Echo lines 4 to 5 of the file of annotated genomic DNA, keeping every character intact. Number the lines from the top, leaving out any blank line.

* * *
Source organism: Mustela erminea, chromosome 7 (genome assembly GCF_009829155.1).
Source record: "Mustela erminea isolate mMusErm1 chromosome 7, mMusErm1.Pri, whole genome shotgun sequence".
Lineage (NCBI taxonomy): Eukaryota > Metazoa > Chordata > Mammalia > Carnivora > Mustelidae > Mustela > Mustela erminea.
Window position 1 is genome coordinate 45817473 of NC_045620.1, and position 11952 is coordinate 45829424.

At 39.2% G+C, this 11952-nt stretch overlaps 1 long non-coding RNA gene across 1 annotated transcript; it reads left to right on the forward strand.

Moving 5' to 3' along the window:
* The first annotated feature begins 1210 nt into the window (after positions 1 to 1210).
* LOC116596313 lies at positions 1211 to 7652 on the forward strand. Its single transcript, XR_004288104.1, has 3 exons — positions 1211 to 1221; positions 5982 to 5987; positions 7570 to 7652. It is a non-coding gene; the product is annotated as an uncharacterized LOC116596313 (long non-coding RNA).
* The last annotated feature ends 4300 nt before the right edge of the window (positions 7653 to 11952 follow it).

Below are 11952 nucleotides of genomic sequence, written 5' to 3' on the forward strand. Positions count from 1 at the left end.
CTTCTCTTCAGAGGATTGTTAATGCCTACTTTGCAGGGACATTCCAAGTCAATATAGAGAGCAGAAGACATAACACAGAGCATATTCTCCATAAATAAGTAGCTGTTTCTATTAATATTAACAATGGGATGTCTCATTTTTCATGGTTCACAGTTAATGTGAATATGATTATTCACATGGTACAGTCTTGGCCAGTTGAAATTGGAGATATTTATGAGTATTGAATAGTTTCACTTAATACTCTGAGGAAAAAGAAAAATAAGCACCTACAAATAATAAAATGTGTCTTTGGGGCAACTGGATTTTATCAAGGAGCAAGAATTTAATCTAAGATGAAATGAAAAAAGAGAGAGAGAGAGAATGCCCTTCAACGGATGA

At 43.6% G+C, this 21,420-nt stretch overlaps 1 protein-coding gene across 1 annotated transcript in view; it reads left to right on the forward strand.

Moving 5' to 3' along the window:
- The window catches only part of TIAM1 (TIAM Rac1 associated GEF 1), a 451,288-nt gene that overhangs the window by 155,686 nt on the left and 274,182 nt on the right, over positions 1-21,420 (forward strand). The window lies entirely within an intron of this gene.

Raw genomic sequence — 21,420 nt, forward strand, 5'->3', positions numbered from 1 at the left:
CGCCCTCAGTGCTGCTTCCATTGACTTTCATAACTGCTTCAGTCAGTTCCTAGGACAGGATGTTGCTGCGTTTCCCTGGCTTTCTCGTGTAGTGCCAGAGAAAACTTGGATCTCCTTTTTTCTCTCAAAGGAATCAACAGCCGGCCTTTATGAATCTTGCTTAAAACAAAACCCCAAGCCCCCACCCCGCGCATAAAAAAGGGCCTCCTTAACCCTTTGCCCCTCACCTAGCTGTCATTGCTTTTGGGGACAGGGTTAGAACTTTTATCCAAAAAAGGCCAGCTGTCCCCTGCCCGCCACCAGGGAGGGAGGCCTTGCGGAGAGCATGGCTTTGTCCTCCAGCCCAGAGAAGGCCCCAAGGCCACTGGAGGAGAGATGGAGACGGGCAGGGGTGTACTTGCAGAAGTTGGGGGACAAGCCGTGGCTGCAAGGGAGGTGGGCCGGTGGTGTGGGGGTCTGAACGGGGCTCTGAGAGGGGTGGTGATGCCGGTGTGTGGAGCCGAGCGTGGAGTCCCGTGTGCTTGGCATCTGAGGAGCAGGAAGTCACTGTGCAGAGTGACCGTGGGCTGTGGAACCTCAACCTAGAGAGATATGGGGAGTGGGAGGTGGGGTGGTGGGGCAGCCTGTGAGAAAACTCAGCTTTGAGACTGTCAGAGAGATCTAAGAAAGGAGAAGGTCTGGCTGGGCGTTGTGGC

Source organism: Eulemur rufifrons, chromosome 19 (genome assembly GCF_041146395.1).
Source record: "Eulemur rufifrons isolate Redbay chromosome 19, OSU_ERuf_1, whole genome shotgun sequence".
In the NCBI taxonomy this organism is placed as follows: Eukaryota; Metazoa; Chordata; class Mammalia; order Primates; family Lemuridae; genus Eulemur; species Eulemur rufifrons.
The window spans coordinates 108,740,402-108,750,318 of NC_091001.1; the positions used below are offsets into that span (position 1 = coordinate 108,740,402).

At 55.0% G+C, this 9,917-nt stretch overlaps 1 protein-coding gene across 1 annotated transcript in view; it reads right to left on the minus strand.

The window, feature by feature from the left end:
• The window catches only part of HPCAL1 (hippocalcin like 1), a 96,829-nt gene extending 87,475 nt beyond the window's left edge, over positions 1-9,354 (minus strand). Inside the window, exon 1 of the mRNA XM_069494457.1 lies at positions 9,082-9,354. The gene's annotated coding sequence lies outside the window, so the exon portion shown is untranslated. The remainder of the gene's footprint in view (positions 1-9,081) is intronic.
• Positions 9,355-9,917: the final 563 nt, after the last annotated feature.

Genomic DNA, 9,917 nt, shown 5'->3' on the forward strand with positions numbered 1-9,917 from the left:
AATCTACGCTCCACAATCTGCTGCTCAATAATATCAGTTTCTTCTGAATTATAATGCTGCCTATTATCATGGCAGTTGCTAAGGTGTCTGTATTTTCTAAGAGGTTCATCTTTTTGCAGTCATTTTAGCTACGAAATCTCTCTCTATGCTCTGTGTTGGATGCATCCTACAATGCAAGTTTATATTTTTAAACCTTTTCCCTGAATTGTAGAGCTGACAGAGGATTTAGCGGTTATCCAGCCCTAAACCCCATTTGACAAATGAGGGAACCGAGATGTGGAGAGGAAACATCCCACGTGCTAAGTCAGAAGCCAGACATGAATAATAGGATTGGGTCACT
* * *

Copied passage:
Window position 1 is genome coordinate 45817473 of NC_045620.1, and position 11952 is coordinate 45829424.

At 39.2% G+C, this 11952-nt stretch overlaps 1 long non-coding RNA gene across 1 annotated transcript; it reads left to right on the forward strand.